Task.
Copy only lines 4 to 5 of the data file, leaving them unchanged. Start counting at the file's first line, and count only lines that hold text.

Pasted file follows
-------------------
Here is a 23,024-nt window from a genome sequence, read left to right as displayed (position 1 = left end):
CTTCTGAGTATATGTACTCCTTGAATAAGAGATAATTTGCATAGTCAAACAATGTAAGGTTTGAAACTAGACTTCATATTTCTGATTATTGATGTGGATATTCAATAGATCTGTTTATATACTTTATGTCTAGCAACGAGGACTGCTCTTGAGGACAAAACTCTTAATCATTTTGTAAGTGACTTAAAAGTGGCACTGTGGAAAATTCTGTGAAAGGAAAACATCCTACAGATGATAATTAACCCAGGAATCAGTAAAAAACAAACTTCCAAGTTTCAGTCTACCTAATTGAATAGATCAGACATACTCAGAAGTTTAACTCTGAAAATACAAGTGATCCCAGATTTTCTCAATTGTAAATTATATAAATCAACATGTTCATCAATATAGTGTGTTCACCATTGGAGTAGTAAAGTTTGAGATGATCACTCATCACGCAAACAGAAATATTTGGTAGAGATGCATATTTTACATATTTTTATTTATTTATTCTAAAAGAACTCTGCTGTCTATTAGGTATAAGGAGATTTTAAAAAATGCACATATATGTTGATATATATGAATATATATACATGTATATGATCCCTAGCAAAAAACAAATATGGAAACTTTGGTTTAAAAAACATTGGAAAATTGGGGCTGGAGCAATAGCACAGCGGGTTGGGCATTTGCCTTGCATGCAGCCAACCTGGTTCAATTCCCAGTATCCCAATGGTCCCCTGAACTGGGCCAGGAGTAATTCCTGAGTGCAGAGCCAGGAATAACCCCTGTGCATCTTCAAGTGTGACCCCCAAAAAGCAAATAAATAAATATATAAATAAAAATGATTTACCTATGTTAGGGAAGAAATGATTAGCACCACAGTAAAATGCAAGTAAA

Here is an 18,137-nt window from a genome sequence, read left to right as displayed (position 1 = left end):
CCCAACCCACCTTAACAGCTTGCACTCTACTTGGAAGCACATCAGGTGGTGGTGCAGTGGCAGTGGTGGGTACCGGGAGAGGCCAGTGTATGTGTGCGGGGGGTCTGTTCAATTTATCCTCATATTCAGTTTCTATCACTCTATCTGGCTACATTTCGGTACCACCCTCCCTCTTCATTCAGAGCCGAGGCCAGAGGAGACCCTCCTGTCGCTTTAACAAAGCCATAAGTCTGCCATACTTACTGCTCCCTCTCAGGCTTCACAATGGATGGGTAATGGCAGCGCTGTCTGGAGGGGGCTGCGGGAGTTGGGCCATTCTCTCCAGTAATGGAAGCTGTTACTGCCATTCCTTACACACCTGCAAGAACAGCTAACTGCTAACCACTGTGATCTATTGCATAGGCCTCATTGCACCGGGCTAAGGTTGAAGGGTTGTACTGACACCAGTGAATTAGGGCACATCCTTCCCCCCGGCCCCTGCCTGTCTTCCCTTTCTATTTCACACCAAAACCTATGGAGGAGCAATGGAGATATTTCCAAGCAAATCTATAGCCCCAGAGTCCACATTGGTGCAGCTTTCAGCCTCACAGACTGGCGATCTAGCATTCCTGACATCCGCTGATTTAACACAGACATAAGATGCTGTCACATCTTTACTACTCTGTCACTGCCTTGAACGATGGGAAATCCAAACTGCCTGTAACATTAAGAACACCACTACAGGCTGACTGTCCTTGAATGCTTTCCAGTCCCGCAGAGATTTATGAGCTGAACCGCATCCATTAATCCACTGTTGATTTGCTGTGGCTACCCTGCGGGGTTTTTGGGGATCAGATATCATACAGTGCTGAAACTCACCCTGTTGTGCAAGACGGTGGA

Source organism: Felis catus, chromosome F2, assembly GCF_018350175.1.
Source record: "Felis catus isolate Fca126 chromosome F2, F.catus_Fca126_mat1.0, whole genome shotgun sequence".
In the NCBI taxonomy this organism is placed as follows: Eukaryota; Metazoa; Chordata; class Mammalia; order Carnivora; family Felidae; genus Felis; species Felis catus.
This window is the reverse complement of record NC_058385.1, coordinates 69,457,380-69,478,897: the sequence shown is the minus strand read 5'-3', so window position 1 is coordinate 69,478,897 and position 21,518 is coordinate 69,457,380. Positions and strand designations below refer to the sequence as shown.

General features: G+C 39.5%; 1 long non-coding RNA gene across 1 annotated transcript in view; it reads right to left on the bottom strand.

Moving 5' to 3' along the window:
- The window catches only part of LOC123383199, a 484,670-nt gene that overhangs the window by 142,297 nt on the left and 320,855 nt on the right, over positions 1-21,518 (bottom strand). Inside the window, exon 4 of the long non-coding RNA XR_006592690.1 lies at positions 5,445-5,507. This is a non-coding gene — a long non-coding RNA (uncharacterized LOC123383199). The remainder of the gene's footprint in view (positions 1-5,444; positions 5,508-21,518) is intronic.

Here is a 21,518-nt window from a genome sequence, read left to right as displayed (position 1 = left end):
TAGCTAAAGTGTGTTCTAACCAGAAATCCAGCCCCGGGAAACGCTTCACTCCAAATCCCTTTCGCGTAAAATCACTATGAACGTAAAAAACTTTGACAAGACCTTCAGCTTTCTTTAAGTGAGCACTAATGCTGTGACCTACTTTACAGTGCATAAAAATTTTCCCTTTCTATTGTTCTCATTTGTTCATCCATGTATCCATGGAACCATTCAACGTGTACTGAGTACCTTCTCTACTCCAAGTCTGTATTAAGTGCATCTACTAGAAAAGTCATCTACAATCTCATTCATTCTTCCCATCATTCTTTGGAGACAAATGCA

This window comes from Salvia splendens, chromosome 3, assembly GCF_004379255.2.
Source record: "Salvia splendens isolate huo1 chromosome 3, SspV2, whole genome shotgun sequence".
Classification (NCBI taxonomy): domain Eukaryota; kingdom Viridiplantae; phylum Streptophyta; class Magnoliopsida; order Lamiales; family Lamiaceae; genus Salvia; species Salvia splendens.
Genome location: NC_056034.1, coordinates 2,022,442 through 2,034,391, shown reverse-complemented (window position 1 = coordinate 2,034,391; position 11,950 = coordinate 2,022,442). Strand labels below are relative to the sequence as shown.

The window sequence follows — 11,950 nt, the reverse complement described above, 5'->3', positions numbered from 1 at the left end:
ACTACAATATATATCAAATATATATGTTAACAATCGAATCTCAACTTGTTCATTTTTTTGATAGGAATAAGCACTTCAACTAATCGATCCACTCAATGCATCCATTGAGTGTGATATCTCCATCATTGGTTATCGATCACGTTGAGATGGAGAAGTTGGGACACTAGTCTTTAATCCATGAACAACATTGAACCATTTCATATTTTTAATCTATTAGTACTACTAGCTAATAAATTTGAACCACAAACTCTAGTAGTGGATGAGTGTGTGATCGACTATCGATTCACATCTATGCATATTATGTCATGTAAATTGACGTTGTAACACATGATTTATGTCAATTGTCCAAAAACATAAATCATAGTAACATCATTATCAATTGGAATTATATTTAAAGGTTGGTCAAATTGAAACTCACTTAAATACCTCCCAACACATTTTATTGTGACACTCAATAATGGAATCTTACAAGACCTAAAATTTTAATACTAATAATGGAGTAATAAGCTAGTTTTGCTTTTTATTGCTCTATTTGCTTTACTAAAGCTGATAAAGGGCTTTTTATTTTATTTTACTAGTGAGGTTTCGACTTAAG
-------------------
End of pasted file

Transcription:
CCCAACCCACCTTAACAGCTTGCACTCTACTTGGAAGCACATCAGGTGGTGGTGCAGTGGCAGTGGTGGGTACCGGGAGAGGCCAGTGTATGTGTGCGGGGGGTCTGTTCAATTTATCCTCATATTCAGTTTCTATCACTCTATCTGGCTACATTTCGGTACCACCCTCCCTCTTCATTCAGAGCCGAGGCCAGAGGAGACCCTCCTGTCGCTTTAACAAAGCCATAAGTCTGCCATACTTACTGCTCCCTCTCAGGCTTCACAATGGATGGGTAATGGCAGCGCTGTCTGGAGGGGGCTGCGGGAGTTGGGCCATTCTCTCCAGTAATGGAAGCTGTTACTGCCATTCCTTACACACCTGCAAGAACAGCTAACTGCTAACCACTGTGATCTATTGCATAGGCCTCATTGCACCGGGCTAAGGTTGAAGGGTTGTACTGACACCAGTGAATTAGGGCACATCCTTCCCCCCGGCCCCTGCCTGTCTTCCCTTTCTATTTCACACCAAAACCTATGGAGGAGCAATGGAGATATTTCCAAGCAAATCTATAGCCCCAGAGTCCACATTGGTGCAGCTTTCAGCCTCACAGACTGGCGATCTAGCATTCCTGACATCCGCTGATTTAACACAGACATAAGATGCTGTCACATCTTTACTACTCTGTCACTGCCTTGAACGATGGGAAATCCAAACTGCCTGTAACATTAAGAACACCACTACAGGCTGACTGTCCTTGAATGCTTTCCAGTCCCGCAGAGATTTATGAGCTGAACCGCATCCATTAATCCACTGTTGATTTGCTGTGGCTACCCTGCGGGGTTTTTGGGGATCAGATATCATACAGTGCTGAAACTCACCCTGTTGTGCAAGACGGTGGA

Source organism: Felis catus, chromosome F2, assembly GCF_018350175.1.